Helen Clark, one of the frontrunners to succeed Ban Ki-moon as UN secretary general, has said there were legitimate criticisms of the way the UN dealt with Sri Lankan abuses during the civil war with the LTTE.
Clark, the 37th Prime Minister of New Zealand is now the Administrator of the United Nations Development Programme (UNDP).
Her tough approach to management efficiency and cutting budgets has won her plaudits from the US administration, the UN’s main funder, but prompted grumbling from within the institution, the Guardian reported on Thursday.
Foreign Policy magazine recently carried a probe into Clark’s management style that reported widespread disgruntlement among staff.
The article talked of a “trail of embittered peers and subordinates” in UNDP and told the story of an official who was allegedly driven out by Clark in retaliation for the employee’s participation in a critical review of the agency’s response to human rights abuses in Sri Lanka.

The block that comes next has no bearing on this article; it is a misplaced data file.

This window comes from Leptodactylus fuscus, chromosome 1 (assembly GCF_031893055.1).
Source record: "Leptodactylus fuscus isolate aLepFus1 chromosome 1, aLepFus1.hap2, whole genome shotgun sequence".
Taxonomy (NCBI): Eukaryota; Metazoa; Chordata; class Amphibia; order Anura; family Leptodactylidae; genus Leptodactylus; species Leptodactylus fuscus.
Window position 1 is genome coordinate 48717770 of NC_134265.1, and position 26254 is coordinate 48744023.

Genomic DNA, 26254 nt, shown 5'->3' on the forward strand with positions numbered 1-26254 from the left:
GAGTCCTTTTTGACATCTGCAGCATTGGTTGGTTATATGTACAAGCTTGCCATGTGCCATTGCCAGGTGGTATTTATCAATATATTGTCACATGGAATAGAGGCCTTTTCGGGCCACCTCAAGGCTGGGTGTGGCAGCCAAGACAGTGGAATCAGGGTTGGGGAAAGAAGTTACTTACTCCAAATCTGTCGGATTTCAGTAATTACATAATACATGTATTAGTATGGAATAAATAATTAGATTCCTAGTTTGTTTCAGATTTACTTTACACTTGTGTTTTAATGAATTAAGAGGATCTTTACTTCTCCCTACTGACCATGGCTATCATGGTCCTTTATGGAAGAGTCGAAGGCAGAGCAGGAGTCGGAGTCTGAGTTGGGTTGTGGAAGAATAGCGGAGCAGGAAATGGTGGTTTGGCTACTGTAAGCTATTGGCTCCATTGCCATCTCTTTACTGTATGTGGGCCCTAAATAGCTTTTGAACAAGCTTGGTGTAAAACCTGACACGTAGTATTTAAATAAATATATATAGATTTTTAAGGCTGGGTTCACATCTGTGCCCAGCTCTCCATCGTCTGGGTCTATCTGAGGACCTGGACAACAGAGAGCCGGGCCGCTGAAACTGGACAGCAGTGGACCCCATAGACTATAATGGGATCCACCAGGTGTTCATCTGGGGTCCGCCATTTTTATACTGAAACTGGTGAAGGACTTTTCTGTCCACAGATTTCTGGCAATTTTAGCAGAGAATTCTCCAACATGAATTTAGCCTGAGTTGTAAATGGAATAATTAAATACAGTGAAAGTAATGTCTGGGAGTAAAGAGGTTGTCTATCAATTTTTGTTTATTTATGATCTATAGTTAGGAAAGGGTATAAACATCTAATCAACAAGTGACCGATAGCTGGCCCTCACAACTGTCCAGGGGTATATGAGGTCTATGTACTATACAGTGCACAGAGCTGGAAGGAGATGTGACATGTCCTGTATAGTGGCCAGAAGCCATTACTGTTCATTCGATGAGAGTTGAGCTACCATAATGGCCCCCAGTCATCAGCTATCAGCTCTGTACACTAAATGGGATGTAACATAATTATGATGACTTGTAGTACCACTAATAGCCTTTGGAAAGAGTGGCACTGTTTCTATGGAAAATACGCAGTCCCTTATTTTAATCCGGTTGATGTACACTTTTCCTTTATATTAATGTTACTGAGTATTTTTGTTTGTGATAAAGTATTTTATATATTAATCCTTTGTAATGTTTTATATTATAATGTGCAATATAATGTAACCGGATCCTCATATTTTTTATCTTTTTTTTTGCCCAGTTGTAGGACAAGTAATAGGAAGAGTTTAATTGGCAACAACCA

She has denied that her reorganisation of UNDP had been an internal disaster. She said the number of employment tribunals brought by individuals was “tiny, a handful”.
Clark also dismissed the claims about the allegedly retaliatory treatment of the official: “I have no evidence of that. There were legitimate criticisms of the way the UN dealt with Sri Lankan abuses during the civil war with the Tamil Tigers, but the conflict was officially declared over a month after I started at the helm of UNDP. It was before my time” she told the Guardian.
Clark said the UN was struggling over global security. “The UN is seen to be not doing so well on the peace and security front,” she said.
Clark said that the UN’s archaic bureaucratic structure was proving a drag on its ability to help in the fight against extremist attacks. “We have the tools from the middle of the last century to fight today’s battles, and we can do better than that.”
She said: “If we are going to effectively fight violent extremism it’s not just intelligence and security cooperation that’s important, it’s addressing the root causes. That takes you into development, human rights, peace-building: how can we get them to work in harmony to address these issues?”